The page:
Though neither of these games is exactly new, this is the first time that either has been available as a printed book. Originally these two 1PG titles could only be obtained from the publisher's website as PDF documents. But now both have been collected into a double front cover book and given proper distribution so that even more people can enjoy all of that 1PG-goodness we at OgreCave have come to love. Each game comes with a page of rules for the player, another for the GM, then several page-long adventures, making for exceptionally fast preparation time. In Shriek, the players are teenagers all ready to suffer the nightmarish attacks of some psychopathic slasher, while in Bloode Island, they are pirates sailing the Caribbean. Both are simple to play, easy to grasp, and with six adventures apiece will provide plenty of entertainment.

Initial D CCG
AEG/Tokyopop, $9.95/starter

Every year around this time, we go looking for the most isolatable CCG, the one that you really can just pretend is a standalone card game and never have to own the boosters to play. In all of 2003, Initial D was the best example of this. So grab a Trueno '86 deck and get someone with another deck, and floor it! The game's anime racing theme is so strong you can almost hear the tires squealing and stereo thumping. The result is fast, tactical racing action with hints of Cheapass Games' Button Men once you get deeply into it. And, of course, occasionally head-tweaking Japanese translations in the flavor text.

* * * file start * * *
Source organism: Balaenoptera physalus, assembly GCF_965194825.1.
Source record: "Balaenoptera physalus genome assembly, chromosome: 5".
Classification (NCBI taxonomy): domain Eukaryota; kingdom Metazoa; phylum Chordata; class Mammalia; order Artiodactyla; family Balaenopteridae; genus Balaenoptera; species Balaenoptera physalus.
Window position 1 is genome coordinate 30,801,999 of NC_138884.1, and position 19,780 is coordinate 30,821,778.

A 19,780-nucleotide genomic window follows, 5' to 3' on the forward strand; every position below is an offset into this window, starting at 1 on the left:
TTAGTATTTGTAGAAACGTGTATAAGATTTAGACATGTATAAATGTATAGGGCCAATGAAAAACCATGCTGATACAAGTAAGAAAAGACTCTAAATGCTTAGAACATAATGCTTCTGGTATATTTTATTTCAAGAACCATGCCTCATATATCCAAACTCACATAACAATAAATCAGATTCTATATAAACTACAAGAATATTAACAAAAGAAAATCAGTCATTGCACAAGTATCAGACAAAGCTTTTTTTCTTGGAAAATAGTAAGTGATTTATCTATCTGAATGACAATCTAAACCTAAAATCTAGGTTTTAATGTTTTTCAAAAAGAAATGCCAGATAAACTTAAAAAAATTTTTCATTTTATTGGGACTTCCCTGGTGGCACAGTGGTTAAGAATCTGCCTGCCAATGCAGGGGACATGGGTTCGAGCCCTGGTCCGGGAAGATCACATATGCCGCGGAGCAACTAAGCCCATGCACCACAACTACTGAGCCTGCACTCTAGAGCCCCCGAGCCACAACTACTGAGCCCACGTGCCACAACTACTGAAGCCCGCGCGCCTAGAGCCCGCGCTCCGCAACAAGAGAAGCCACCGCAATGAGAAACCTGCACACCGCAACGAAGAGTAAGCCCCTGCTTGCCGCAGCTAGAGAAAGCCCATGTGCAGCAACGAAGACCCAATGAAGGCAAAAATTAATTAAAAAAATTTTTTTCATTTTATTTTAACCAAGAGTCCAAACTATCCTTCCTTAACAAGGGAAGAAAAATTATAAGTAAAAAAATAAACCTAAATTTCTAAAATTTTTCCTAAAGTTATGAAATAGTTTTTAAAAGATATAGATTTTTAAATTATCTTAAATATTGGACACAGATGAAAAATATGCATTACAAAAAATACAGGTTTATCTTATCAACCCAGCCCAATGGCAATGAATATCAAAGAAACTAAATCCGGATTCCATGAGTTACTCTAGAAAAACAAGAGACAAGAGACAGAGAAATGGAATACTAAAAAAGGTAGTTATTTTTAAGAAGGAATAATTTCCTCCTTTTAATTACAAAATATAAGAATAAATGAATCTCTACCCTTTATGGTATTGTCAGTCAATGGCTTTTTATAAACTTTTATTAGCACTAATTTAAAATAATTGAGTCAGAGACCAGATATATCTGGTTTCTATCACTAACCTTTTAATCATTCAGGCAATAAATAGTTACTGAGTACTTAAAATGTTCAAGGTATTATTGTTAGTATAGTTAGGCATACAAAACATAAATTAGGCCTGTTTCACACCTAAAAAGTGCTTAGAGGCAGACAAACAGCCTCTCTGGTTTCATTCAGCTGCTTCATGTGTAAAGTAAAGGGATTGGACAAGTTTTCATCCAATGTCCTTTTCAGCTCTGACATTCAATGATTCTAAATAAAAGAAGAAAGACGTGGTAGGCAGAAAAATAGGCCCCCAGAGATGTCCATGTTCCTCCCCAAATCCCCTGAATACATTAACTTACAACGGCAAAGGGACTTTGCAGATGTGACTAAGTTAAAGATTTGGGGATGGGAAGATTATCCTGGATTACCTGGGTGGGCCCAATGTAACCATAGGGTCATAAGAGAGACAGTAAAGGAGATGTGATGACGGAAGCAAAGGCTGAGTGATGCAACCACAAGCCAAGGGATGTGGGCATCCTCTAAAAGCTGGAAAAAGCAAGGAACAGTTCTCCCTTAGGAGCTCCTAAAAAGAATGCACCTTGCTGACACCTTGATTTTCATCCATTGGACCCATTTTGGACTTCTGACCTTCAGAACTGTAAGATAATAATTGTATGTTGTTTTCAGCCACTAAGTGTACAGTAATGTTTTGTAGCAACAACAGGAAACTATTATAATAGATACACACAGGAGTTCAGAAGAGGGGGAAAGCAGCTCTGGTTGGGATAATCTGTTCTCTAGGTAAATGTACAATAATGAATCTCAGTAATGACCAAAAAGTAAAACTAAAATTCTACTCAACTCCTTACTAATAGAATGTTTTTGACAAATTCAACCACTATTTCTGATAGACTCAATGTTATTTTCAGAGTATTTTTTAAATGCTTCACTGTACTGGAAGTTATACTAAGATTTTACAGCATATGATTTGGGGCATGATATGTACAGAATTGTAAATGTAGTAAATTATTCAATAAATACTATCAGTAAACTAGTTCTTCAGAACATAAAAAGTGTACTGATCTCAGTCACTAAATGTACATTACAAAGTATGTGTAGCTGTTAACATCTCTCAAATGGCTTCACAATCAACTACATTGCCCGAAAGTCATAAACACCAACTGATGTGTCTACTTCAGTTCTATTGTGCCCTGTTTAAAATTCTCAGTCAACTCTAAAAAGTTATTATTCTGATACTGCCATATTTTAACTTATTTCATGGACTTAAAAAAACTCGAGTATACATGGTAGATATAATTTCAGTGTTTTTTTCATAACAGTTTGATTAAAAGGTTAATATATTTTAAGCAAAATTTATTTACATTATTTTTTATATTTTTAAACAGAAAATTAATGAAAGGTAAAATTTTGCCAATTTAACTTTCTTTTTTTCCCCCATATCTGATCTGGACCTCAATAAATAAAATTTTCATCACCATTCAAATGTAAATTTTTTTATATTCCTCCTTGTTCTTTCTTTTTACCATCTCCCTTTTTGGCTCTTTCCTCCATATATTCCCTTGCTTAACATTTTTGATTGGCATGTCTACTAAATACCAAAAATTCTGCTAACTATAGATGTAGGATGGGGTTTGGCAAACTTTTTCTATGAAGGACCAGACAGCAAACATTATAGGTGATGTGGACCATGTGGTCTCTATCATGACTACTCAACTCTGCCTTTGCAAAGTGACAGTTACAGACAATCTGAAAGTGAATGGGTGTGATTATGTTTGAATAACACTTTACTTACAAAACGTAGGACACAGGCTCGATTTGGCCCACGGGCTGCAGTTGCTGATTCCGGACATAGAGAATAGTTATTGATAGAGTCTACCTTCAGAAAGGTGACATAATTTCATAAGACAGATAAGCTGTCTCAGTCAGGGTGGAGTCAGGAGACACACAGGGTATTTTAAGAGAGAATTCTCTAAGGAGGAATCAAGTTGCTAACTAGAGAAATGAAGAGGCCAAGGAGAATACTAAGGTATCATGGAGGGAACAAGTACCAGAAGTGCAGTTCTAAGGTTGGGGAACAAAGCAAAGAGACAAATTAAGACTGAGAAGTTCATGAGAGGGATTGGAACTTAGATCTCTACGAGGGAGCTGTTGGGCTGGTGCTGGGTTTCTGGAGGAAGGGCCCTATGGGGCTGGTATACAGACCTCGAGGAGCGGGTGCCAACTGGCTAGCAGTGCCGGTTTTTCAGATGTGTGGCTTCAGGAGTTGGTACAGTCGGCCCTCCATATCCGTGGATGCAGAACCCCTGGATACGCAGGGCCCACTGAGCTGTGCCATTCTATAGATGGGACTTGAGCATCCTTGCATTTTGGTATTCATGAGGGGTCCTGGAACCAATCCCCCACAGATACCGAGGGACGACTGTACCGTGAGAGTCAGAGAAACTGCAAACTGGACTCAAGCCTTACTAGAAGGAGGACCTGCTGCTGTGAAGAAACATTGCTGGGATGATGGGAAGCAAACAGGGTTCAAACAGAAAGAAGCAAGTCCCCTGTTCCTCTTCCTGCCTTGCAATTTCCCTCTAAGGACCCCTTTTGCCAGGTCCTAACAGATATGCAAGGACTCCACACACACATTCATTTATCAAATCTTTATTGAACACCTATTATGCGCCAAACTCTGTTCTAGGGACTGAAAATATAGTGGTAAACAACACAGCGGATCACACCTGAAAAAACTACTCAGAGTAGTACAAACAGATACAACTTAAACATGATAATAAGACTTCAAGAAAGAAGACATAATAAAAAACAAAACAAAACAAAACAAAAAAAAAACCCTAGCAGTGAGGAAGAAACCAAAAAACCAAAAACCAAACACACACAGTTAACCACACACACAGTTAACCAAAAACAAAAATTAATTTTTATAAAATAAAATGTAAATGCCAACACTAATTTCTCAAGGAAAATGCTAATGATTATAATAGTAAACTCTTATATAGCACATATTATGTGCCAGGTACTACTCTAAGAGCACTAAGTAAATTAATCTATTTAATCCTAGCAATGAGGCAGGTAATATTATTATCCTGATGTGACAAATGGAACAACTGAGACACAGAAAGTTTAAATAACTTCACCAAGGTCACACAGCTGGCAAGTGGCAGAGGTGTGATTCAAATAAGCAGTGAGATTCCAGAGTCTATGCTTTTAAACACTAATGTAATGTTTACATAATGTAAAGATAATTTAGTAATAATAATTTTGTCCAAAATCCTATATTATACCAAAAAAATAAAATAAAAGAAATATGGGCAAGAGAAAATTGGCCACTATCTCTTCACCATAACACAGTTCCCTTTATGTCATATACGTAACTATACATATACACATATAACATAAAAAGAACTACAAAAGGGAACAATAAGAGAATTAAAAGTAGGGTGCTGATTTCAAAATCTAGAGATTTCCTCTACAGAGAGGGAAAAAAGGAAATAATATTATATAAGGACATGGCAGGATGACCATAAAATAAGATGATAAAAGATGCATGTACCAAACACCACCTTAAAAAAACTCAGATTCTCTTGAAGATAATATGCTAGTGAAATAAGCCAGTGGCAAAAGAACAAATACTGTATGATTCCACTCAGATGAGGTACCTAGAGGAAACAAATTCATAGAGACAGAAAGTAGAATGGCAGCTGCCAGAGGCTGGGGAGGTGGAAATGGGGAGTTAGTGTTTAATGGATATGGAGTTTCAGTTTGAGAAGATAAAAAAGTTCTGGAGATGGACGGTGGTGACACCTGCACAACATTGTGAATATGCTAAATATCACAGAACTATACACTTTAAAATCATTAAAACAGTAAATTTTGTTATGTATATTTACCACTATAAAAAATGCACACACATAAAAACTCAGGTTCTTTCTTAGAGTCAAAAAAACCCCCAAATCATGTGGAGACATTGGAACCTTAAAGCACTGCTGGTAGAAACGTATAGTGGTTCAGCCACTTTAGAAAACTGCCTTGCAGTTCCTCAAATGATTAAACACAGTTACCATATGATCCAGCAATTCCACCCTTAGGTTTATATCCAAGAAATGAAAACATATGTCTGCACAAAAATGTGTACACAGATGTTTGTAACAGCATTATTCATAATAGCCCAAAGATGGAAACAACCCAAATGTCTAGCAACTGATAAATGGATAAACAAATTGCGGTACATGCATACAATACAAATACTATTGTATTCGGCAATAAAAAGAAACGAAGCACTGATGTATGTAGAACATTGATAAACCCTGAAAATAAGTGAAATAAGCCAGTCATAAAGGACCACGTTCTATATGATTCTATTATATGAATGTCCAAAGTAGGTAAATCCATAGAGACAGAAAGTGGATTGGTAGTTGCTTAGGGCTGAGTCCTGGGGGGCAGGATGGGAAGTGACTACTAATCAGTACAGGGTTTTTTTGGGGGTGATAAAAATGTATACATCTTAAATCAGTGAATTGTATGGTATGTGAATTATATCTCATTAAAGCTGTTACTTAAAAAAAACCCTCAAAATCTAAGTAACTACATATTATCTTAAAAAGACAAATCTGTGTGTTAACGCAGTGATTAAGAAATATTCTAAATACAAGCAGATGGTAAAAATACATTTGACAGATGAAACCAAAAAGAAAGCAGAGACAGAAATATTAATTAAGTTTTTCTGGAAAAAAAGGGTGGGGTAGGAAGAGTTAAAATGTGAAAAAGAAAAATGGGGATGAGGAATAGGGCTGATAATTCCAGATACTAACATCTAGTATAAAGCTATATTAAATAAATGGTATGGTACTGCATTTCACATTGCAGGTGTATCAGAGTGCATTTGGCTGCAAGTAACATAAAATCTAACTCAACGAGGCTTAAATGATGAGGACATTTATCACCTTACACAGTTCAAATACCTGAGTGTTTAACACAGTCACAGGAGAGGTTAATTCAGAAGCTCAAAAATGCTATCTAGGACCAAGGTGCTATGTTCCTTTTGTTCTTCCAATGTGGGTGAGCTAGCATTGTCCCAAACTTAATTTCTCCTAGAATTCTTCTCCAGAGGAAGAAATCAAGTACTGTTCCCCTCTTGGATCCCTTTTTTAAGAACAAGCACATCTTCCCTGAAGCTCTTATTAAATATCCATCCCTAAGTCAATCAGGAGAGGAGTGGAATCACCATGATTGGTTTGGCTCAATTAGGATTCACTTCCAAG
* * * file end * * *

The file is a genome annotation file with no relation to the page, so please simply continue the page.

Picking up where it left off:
Two Fisted Tales Roleplaying Game
Published by Spectre Press, $16

Also available in PDF format from RPGnow, Two Fisted Tales takes a broad approach to the Pulp genre, touching upon its many elements rather going into any great depth. The quirky rules let you play in the gritty setting of a Chandler-style mystery right up to the perfect heroics of Tarzan and Doc Savage, and even beyond to portray low-powered super heroes. The mechanics emphasise the special nature of a character's schticks, whether they be martial arts, gadgeteering, magic or hypnotism, and the lethality of the combat system encourages players to think, rather than fight, themselves out of dangerous situations. With a dearth of Pulp genre games available, this is an all-encompassing treatment with an old fashioned ambience that feels just right.


Still not enough ideas for you? There are always the lists from last year or even from 2001! Of course, we can't promise all the games will still be in print, but us Cave Dwellers feel that every entry is still worthy of your time and pocket change. In the meantime, our other 2003 Gift Lists are ready to assist you in your holiday game shopping needs.